Term Paper: Emissions Trading Programs

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Denmark

Under the Kyoto Protocol, Denmark is committed to reducing GHG emissions by 21% below 1990 levels during the first commitment period between 2008 and 2012. Denmark also set a national goal for CO2 reductions at 20% below 1988 levels by 2005. However, due to strong economic growth in recent years, emissions have also grown considerably, and existing procedures will result in only a 16.6% reduction in emissions during the first commitment period. Denmark is trying out emissions trading on a pilot basis with the electricity generation sector. This system is forecasted to cover 30% of the nation's emissions.

United Kingdom

The United Kingdom's (UK) national target for emissions reduction under the Kyoto Protocol is 12.5% below 1990 levels for the first commitment period, between 2008 and 2012, and it is one of the few countries that is on track to achieve this target. Participation in a proposed emissions trading program in the UK is voluntary and is overseen by an emission trading authority. Parties participating in the program have then option to agree to targets for all six GHGs under the Kyoto Protocol, or just for CO2. Parties that break the programs rules may face penalties by the Emissions Trading Authority. This emissions trading scheme is compatible with the International Emissions Trading Kyoto Mechanism.

Netherlands

Under the EU burden sharing agreement, The Netherlands' GHG emission reduction target is 6% below 1990 levels for the first Kyoto commitment period. This translates to a 21% reduction in relation to national projections. The Dutch government plans to achieve half of this target through measures on a domestic level, and the other 50% through Kyoto market mechanisms. In regards to an emissions trading system, the Netherlands government has voiced intention of setting up such a scheme by 2004 or 2005.

Canada

For the first Kyoto commitment period, Canada has set out a target of a 6% reducrion in GHG emissions below 1990 levels. In order to meet this target, a 26% reduction in GHGs will be necessary by the year 2010. Canada's experience with emissions trading to date consists of consultations and analyses, voluntary trial programs, and private sector trades.

Germany

Under the EU's burden sharing agreement, Germany is committed to reducing GHG emissions by 21% from 1990 levels. In order to reach the Kyoto target by the end of the first commitment period in 2012, Germany will require 20% GHG reductions compared to a usual scenario. The German government has stated intentions of using the Kyoto Mechanisms to achieve this target, and has shown interest in setting up a domestic emissions trading system. A pilot trading program was initiated in Hesse to test a potential emissions trading system. The result from the program at Hesse indicated that parties involved in the emissions trading program reduced emissions in a cost effective manner, and profited through incentives of the program.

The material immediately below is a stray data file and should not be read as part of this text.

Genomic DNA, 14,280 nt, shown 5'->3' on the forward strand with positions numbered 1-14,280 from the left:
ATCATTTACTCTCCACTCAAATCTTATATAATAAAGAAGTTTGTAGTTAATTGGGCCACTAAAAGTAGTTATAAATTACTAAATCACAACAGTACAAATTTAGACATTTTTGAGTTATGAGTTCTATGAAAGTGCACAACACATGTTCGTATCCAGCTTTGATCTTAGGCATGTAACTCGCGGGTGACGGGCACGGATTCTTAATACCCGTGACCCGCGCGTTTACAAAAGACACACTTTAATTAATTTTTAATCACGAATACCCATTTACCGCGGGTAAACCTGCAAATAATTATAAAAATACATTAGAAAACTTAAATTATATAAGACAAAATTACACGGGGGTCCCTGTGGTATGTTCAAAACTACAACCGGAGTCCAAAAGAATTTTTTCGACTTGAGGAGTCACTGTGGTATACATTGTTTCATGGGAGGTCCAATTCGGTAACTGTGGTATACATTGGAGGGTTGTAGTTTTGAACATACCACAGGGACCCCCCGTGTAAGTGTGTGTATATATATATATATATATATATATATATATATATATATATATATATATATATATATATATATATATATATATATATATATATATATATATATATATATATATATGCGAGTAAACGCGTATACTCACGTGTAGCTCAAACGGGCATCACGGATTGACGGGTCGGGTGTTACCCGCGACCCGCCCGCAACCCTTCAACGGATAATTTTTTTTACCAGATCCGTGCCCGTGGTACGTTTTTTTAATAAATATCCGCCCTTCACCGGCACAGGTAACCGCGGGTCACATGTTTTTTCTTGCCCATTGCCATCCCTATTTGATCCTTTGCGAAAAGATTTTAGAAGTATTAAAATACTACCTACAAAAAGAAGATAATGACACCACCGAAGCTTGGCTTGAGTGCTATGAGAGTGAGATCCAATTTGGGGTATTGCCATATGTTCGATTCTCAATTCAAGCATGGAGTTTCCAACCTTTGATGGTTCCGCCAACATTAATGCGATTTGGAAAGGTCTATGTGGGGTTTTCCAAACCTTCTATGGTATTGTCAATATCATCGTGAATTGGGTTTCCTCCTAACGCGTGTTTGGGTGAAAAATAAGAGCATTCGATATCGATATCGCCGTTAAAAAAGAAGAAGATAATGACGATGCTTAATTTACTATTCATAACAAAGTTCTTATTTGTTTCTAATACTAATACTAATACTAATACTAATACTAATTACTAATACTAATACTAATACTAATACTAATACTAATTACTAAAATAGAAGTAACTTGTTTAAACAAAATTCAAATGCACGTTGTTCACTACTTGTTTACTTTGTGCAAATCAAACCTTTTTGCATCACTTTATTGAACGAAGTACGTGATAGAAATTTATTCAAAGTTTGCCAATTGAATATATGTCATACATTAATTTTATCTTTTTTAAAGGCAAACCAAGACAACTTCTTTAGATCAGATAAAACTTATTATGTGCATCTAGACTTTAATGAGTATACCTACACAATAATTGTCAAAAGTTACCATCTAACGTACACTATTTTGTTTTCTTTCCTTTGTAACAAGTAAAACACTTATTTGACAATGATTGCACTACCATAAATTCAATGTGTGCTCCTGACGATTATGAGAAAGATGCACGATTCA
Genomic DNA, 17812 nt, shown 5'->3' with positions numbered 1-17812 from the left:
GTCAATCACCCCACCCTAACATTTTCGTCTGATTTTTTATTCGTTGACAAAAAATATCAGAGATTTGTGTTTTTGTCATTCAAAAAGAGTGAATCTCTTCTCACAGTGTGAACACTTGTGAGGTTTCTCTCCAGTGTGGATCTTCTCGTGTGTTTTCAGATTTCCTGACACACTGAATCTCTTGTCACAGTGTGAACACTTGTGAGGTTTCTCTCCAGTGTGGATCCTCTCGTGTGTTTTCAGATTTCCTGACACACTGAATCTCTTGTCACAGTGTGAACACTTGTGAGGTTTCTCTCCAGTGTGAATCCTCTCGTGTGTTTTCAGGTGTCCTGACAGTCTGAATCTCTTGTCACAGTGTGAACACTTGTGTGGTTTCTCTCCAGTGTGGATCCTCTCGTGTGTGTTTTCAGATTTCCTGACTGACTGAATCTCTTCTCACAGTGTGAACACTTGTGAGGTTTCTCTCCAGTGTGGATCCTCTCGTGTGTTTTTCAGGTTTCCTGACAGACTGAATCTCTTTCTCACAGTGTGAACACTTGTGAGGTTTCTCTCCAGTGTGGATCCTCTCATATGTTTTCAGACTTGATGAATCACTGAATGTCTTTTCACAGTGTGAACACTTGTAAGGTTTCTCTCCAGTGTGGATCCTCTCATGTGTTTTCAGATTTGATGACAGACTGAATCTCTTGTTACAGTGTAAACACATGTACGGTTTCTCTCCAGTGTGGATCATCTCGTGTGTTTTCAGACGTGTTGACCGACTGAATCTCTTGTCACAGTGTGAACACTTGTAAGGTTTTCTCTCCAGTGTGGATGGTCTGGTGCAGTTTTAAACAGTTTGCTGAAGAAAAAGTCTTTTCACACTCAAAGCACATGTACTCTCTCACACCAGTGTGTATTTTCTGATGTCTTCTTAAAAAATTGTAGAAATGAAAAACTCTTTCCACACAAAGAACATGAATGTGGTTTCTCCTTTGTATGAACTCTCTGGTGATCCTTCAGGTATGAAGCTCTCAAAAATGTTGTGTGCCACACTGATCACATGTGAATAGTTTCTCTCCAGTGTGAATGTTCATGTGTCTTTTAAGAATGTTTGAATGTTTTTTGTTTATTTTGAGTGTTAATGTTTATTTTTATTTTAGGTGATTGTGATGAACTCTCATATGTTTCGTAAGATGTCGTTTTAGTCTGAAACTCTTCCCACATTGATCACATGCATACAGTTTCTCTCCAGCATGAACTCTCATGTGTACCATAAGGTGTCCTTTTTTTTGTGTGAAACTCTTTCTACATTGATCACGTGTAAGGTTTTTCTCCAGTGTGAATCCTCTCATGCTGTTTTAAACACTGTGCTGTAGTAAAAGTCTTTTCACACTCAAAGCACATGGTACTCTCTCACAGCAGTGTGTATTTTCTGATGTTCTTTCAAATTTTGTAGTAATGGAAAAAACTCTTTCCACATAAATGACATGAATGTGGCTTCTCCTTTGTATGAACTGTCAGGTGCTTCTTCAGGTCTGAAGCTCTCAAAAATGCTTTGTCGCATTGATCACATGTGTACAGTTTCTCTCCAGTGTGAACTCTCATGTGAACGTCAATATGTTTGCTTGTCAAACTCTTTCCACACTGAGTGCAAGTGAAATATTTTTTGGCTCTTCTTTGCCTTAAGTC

The United States

The government of the United States (U.S.) are formally opposed to the Kyoto Protocol. However, if the U.S. would need to reduce GHG emissions by 7% below 1990 levels if it were to agree to the provisions of the Kyoto Protocol. The United States emits the largest amount of GHGs in the world, which makes up for about 23% of global emissions and 42% of emissions by industrialized countries. In order to reach the Kyoto target, a 19% reduction in GHGs compared to a usual scenario would be necessary. Although the U.S. is not participating in discussions surrounding the Kyoto Protocol, the Congressional Budget Office has released an analysis of different trading proposals, and several GHG trading schemes are being planned and implemented at the state level.

Conclusion

On a global scale, governments are recognizing the urgent need to design and implement programs that will aid in GHG emission reduction. Emission trading programs will enable countries to achieve set out emission reduction targets in a cost effective manner, and will encourage companies to emit less and invest in cleaner technologies. The future of the environment is dependant on efforts such as these in which nations come together to collectively deal with this international problem. Achieving targets set out under the Kyoto Protocol will ultimately improve international business and relations as various nations work together to establish a cleaner, more efficient means of conduct.

References

Canada and the… [END OF PREVIEW]

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Emissions Trading Programs.  (2003, September 25).  Retrieved April 26, 2019, from https://www.essaytown.com/subjects/paper/emissions-trading-programs/4818796

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"Emissions Trading Programs."  25 September 2003.  Web.  26 April 2019. <https://www.essaytown.com/subjects/paper/emissions-trading-programs/4818796>.

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"Emissions Trading Programs."  Essaytown.com.  September 25, 2003.  Accessed April 26, 2019.
https://www.essaytown.com/subjects/paper/emissions-trading-programs/4818796.